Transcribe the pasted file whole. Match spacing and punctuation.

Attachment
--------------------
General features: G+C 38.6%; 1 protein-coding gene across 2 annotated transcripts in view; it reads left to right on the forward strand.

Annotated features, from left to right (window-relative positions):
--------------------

General features: G+C 38.6%; 1 protein-coding gene across 2 annotated transcripts in view; it reads left to right on the forward strand.

Annotated features, from left to right (window-relative positions):